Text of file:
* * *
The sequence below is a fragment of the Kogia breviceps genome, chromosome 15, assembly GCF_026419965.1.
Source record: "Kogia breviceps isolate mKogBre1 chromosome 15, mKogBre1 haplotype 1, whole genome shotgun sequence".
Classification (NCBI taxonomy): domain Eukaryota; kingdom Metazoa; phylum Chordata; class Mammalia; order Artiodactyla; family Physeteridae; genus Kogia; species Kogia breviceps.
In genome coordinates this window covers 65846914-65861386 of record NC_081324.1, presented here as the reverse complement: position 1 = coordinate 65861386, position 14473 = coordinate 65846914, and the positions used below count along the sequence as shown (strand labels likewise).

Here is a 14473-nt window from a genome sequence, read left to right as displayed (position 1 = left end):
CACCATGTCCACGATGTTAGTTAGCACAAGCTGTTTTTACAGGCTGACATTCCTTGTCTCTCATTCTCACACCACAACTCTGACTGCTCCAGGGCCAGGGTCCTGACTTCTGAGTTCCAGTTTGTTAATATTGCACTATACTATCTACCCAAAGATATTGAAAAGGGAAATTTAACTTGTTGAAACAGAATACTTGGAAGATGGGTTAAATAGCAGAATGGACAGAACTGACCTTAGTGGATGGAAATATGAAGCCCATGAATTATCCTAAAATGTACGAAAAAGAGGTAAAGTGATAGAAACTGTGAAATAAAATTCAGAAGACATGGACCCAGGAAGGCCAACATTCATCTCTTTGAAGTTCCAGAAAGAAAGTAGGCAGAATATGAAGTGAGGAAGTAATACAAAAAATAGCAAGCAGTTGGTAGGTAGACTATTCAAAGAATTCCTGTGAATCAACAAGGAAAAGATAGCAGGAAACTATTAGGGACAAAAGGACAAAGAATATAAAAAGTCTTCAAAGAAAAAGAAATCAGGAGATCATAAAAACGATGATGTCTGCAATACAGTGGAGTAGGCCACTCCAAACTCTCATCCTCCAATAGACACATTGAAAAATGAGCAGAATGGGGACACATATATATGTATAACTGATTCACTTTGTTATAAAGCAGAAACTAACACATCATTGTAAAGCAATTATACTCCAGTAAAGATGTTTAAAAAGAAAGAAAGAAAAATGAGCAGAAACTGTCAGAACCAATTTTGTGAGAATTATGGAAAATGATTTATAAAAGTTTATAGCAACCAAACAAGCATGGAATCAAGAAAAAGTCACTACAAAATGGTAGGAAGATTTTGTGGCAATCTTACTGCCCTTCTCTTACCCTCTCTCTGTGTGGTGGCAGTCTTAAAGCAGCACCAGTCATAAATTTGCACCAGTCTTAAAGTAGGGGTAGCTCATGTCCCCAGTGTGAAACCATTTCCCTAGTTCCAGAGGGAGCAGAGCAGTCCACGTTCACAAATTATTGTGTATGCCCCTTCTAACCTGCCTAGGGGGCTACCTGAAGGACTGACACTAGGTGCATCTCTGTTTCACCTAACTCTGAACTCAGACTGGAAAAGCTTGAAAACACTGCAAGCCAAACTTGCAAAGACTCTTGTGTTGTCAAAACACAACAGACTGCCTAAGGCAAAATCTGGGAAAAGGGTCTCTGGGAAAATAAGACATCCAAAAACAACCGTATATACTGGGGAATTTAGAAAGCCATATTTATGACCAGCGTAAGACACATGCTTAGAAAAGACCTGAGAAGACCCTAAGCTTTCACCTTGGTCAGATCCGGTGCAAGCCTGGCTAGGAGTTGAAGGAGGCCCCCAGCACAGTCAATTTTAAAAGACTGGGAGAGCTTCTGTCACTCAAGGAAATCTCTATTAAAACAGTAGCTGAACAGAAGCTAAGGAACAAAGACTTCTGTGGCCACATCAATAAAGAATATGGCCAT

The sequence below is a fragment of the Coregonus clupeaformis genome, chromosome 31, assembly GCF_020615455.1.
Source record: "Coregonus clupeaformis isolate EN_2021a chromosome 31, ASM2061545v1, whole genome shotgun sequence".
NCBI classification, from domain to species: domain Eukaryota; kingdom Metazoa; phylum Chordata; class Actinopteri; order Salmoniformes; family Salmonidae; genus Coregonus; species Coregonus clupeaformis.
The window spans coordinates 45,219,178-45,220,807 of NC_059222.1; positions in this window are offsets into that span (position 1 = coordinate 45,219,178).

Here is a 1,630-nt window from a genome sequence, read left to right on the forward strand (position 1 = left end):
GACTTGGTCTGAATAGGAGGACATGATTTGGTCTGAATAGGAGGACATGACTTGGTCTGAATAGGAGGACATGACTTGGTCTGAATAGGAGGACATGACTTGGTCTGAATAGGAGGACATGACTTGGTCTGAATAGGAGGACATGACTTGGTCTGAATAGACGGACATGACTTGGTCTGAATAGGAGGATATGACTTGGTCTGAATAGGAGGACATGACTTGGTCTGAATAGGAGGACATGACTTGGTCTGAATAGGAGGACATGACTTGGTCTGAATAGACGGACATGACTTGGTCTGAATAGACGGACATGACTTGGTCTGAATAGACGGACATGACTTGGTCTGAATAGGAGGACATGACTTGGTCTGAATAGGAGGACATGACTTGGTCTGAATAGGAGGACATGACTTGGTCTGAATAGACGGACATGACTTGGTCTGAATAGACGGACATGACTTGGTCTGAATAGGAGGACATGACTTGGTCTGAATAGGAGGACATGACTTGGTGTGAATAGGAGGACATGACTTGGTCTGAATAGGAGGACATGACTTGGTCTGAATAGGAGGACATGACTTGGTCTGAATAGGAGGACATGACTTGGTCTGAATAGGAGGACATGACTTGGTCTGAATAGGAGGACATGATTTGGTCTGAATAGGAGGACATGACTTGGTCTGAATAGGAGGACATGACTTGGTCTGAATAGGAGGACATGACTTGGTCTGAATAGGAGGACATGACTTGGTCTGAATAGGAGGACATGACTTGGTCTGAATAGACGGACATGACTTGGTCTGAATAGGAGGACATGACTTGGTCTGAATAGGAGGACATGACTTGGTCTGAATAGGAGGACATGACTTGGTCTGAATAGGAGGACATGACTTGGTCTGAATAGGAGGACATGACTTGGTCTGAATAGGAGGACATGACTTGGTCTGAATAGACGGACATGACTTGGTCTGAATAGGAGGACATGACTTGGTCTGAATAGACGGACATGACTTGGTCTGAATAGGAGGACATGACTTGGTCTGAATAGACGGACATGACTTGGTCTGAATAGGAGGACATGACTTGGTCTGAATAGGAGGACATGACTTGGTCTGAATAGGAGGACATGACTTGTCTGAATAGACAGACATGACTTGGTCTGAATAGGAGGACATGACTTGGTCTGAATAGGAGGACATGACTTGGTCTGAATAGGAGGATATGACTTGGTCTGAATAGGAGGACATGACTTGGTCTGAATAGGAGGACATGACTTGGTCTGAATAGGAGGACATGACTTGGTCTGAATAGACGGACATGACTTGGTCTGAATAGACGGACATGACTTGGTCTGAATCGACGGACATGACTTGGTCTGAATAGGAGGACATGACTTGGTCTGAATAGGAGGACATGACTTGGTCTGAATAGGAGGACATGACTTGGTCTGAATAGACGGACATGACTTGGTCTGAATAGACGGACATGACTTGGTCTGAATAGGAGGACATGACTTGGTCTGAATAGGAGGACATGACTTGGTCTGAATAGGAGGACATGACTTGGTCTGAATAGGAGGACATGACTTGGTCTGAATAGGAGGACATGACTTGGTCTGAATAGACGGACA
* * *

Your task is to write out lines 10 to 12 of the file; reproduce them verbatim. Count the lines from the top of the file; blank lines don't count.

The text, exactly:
The window spans coordinates 45,219,178-45,220,807 of NC_059222.1; positions in this window are offsets into that span (position 1 = coordinate 45,219,178).

Here is a 1,630-nt window from a genome sequence, read left to right on the forward strand (position 1 = left end):
GACTTGGTCTGAATAGGAGGACATGATTTGGTCTGAATAGGAGGACATGACTTGGTCTGAATAGGAGGACATGACTTGGTCTGAATAGGAGGACATGACTTGGTCTGAATAGGAGGACATGACTTGGTCTGAATAGGAGGACATGACTTGGTCTGAATAGACGGACATGACTTGGTCTGAATAGGAGGATATGACTTGGTCTGAATAGGAGGACATGACTTGGTCTGAATAGGAGGACATGACTTGGTCTGAATAGGAGGACATGACTTGGTCTGAATAGACGGACATGACTTGGTCTGAATAGACGGACATGACTTGGTCTGAATAGACGGACATGACTTGGTCTGAATAGGAGGACATGACTTGGTCTGAATAGGAGGACATGACTTGGTCTGAATAGGAGGACATGACTTGGTCTGAATAGACGGACATGACTTGGTCTGAATAGACGGACATGACTTGGTCTGAATAGGAGGACATGACTTGGTCTGAATAGGAGGACATGACTTGGTGTGAATAGGAGGACATGACTTGGTCTGAATAGGAGGACATGACTTGGTCTGAATAGGAGGACATGACTTGGTCTGAATAGGAGGACATGACTTGGTCTGAATAGGAGGACATGACTTGGTCTGAATAGGAGGACATGATTTGGTCTGAATAGGAGGACATGACTTGGTCTGAATAGGAGGACATGACTTGGTCTGAATAGGAGGACATGACTTGGTCTGAATAGGAGGACATGACTTGGTCTGAATAGGAGGACATGACTTGGTCTGAATAGACGGACATGACTTGGTCTGAATAGGAGGACATGACTTGGTCTGAATAGGAGGACATGACTTGGTCTGAATAGGAGGACATGACTTGGTCTGAATAGGAGGACATGACTTGGTCTGAATAGGAGGACATGACTTGGTCTGAATAGGAGGACATGACTTGGTCTGAATAGACGGACATGACTTGGTCTGAATAGGAGGACATGACTTGGTCTGAATAGACGGACATGACTTGGTCTGAATAGGAGGACATGACTTGGTCTGAATAGACGGACATGACTTGGTCTGAATAGGAGGACATGACTTGGTCTGAATAGGAGGACATGACTTGGTCTGAATAGGAGGACATGACTTGTCTGAATAGACAGACATGACTTGGTCTGAATAGGAGGACATGACTTGGTCTGAATAGGAGGACATGACTTGGTCTGAATAGGAGGATATGACTTGGTCTGAATAGGAGGACATGACTTGGTCTGAATAGGAGGACATGACTTGGTCTGAATAGGAGGACATGACTTGGTCTGAATAGACGGACATGACTTGGTCTGAATAGACGGACATGACTTGGTCTGAATCGACGGACATGACTTGGTCTGAATAGGAGGACATGACTTGGTCTGAATAGGAGGACATGACTTGGTCTGAATAGGAGGACATGACTTGGTCTGAATAGACGGACATGACTTGGTCTGAATAGACGGACATGACTTGGTCTGAATAGGAGGACATGACTTGGTCTGAATAGGAGGACATGACTTGGTCTGAATAGGAGGACATGACTTGGTCTGAATAGGAGGACATGACTTGGTCTGAATAGGAGGACATGACTTGGTCTGAATAGACGGACA